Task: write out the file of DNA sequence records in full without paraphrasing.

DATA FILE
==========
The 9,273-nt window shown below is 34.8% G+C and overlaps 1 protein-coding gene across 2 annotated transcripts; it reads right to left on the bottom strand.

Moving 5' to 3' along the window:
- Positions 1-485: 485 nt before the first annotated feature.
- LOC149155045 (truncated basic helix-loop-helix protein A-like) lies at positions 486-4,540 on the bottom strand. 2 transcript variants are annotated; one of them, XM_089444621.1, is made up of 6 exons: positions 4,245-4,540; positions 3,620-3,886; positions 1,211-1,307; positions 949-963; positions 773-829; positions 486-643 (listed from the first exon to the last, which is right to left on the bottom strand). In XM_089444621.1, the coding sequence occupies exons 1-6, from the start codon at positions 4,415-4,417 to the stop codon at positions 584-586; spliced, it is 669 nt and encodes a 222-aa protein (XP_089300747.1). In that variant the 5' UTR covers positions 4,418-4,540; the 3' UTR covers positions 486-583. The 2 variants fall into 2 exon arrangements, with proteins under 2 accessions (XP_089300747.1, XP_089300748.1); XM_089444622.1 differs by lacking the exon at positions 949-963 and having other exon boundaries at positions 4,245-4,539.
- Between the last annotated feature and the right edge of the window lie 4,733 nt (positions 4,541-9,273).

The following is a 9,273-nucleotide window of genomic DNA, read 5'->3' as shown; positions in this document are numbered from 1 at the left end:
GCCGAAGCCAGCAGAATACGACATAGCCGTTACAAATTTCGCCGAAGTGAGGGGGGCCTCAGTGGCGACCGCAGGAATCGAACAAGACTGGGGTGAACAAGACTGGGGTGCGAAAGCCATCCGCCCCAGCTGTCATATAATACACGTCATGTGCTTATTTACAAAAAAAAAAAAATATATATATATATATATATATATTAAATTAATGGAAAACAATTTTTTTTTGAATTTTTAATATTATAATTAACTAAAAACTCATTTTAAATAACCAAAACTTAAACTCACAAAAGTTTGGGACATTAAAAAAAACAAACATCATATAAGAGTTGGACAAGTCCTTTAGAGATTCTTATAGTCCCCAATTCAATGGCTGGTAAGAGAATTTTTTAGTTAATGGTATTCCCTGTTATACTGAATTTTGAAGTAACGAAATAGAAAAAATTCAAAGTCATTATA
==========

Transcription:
The 9,273-nt window shown below is 34.8% G+C and overlaps 1 protein-coding gene across 2 annotated transcripts; it reads right to left on the bottom strand.

Moving 5' to 3' along the window:
- Positions 1-485: 485 nt before the first annotated feature.
- LOC149155045 (truncated basic helix-loop-helix protein A-like) lies at positions 486-4,540 on the bottom strand. 2 transcript variants are annotated; one of them, XM_089444621.1, is made up of 6 exons: positions 4,245-4,540; positions 3,620-3,886; positions 1,211-1,307; positions 949-963; positions 773-829; positions 486-643 (listed from the first exon to the last, which is right to left on the bottom strand). In XM_089444621.1, the coding sequence occupies exons 1-6, from the start codon at positions 4,415-4,417 to the stop codon at positions 584-586; spliced, it is 669 nt and encodes a 222-aa protein (XP_089300747.1). In that variant the 5' UTR covers positions 4,418-4,540; the 3' UTR covers positions 486-583. The 2 variants fall into 2 exon arrangements, with proteins under 2 accessions (XP_089300747.1, XP_089300748.1); XM_089444622.1 differs by lacking the exon at positions 949-963 and having other exon boundaries at positions 4,245-4,539.
- Between the last annotated feature and the right edge of the window lie 4,733 nt (positions 4,541-9,273).

The following is a 9,273-nucleotide window of genomic DNA, read 5'->3' as shown; positions in this document are numbered from 1 at the left end:
GCCGAAGCCAGCAGAATACGACATAGCCGTTACAAATTTCGCCGAAGTGAGGGGGGCCTCAGTGGCGACCGCAGGAATCGAACAAGACTGGGGTGAACAAGACTGGGGTGCGAAAGCCATCCGCCCCAGCTGTCATATAATACACGTCATGTGCTTATTTACAAAAAAAAAAAAATATATATATATATATATATATATTAAATTAATGGAAAACAATTTTTTTTTGAATTTTTAATATTATAATTAACTAAAAACTCATTTTAAATAACCAAAACTTAAACTCACAAAAGTTTGGGACATTAAAAAAAACAAACATCATATAAGAGTTGGACAAGTCCTTTAGAGATTCTTATAGTCCCCAATTCAATGGCTGGTAAGAGAATTTTTTAGTTAATGGTATTCCCTGTTATACTGAATTTTGAAGTAACGAAATAGAAAAAATTCAAAGTCATTATA